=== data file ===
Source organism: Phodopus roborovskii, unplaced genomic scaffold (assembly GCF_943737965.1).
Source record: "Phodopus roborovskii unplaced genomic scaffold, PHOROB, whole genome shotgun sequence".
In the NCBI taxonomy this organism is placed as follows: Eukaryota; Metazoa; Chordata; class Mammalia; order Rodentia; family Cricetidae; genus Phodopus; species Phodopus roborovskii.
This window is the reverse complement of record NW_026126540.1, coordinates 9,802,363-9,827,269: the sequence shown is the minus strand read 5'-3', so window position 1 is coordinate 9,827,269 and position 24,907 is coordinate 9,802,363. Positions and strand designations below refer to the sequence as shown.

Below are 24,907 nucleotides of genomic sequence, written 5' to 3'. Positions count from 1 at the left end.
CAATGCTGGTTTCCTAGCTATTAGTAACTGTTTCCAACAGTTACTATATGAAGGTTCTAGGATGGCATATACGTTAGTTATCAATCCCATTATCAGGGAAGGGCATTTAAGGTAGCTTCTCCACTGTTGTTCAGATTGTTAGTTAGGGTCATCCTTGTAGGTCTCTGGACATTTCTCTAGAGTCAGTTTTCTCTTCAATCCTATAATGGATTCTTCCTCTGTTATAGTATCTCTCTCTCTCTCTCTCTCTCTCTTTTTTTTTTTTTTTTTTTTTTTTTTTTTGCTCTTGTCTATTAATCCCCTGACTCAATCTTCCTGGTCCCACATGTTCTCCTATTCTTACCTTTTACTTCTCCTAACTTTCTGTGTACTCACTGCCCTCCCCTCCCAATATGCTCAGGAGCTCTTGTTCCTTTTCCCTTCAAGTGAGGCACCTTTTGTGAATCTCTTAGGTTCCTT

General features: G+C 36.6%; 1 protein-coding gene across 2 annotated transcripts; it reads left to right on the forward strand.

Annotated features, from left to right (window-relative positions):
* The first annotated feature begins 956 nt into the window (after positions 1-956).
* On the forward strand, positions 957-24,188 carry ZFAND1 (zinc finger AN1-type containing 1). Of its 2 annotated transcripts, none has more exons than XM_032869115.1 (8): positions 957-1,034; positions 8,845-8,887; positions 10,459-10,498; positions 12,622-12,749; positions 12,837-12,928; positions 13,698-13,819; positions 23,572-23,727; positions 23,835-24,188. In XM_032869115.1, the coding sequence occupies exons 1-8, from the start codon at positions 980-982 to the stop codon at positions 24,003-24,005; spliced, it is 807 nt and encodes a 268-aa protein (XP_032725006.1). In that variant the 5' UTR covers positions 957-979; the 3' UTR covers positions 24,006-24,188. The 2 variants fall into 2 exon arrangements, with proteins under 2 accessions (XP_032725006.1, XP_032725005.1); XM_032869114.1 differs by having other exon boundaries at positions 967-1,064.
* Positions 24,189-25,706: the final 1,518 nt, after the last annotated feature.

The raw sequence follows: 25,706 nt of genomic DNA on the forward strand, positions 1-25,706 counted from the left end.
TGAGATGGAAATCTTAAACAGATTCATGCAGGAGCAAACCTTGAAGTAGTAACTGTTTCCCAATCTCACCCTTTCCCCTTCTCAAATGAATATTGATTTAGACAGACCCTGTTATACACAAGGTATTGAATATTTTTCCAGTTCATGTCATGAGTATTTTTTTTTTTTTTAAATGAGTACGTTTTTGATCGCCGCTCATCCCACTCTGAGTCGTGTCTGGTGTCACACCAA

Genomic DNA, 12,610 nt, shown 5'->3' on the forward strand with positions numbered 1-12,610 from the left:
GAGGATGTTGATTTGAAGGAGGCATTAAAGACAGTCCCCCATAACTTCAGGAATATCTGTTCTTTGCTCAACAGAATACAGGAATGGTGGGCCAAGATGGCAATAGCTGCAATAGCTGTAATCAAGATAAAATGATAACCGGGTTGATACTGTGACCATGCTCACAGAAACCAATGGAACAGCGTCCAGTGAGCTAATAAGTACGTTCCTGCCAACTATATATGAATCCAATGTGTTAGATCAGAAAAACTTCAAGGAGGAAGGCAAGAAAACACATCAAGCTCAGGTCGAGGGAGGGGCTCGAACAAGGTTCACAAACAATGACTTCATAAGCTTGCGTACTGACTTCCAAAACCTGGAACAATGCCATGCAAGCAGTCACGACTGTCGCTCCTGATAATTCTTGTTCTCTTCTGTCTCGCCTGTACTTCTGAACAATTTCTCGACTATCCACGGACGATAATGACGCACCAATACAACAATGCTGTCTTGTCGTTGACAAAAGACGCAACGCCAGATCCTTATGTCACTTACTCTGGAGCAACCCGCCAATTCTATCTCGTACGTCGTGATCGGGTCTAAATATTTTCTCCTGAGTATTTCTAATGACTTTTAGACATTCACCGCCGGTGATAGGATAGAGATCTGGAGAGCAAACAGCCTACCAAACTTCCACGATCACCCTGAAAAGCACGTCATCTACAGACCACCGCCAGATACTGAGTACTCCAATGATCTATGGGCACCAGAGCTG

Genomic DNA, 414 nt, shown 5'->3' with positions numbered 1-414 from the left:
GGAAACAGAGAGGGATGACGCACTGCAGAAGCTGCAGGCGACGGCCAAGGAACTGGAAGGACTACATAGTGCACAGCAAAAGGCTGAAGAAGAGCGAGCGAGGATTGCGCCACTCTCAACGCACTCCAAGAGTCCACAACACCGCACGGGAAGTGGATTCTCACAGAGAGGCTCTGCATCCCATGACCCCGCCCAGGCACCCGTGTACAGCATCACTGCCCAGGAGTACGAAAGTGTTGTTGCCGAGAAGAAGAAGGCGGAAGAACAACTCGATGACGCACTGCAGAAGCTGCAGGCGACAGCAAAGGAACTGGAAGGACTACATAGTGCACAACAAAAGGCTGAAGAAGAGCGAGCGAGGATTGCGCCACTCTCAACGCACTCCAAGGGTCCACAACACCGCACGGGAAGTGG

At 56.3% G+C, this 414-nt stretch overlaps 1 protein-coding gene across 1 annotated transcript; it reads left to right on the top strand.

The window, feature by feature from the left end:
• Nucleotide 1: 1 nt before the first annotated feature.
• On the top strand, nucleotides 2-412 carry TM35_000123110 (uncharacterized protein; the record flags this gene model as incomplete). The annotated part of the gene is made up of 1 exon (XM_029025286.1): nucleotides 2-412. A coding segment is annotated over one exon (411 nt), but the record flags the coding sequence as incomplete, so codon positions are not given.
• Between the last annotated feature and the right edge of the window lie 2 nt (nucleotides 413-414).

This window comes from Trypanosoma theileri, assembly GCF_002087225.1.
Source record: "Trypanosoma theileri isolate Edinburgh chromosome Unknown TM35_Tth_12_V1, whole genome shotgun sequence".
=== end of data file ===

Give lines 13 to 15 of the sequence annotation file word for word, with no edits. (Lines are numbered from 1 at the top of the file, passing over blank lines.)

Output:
TGAGATGGAAATCTTAAACAGATTCATGCAGGAGCAAACCTTGAAGTAGTAACTGTTTCCCAATCTCACCCTTTCCCCTTCTCAAATGAATATTGATTTAGACAGACCCTGTTATACACAAGGTATTGAATATTTTTCCAGTTCATGTCATGAGTATTTTTTTTTTTTTTAAATGAGTACGTTTTTGATCGCCGCTCATCCCACTCTGAGTCGTGTCTGGTGTCACACCAA

Genomic DNA, 12,610 nt, shown 5'->3' on the forward strand with positions numbered 1-12,610 from the left:
GAGGATGTTGATTTGAAGGAGGCATTAAAGACAGTCCCCCATAACTTCAGGAATATCTGTTCTTTGCTCAACAGAATACAGGAATGGTGGGCCAAGATGGCAATAGCTGCAATAGCTGTAATCAAGATAAAATGATAACCGGGTTGATACTGTGACCATGCTCACAGAAACCAATGGAACAGCGTCCAGTGAGCTAATAAGTACGTTCCTGCCAACTATATATGAATCCAATGTGTTAGATCAGAAAAACTTCAAGGAGGAAGGCAAGAAAACACATCAAGCTCAGGTCGAGGGAGGGGCTCGAACAAGGTTCACAAACAATGACTTCATAAGCTTGCGTACTGACTTCCAAAACCTGGAACAATGCCATGCAAGCAGTCACGACTGTCGCTCCTGATAATTCTTGTTCTCTTCTGTCTCGCCTGTACTTCTGAACAATTTCTCGACTATCCACGGACGATAATGACGCACCAATACAACAATGCTGTCTTGTCGTTGACAAAAGACGCAACGCCAGATCCTTATGTCACTTACTCTGGAGCAACCCGCCAATTCTATCTCGTACGTCGTGATCGGGTCTAAATATTTTCTCCTGAGTATTTCTAATGACTTTTAGACATTCACCGCCGGTGATAGGATAGAGATCTGGAGAGCAAACAGCCTACCAAACTTCCACGATCACCCTGAAAAGCACGTCATCTACAGACCACCGCCAGATACTGAGTACTCCAATGATCTATGGGCACCAGAGCTG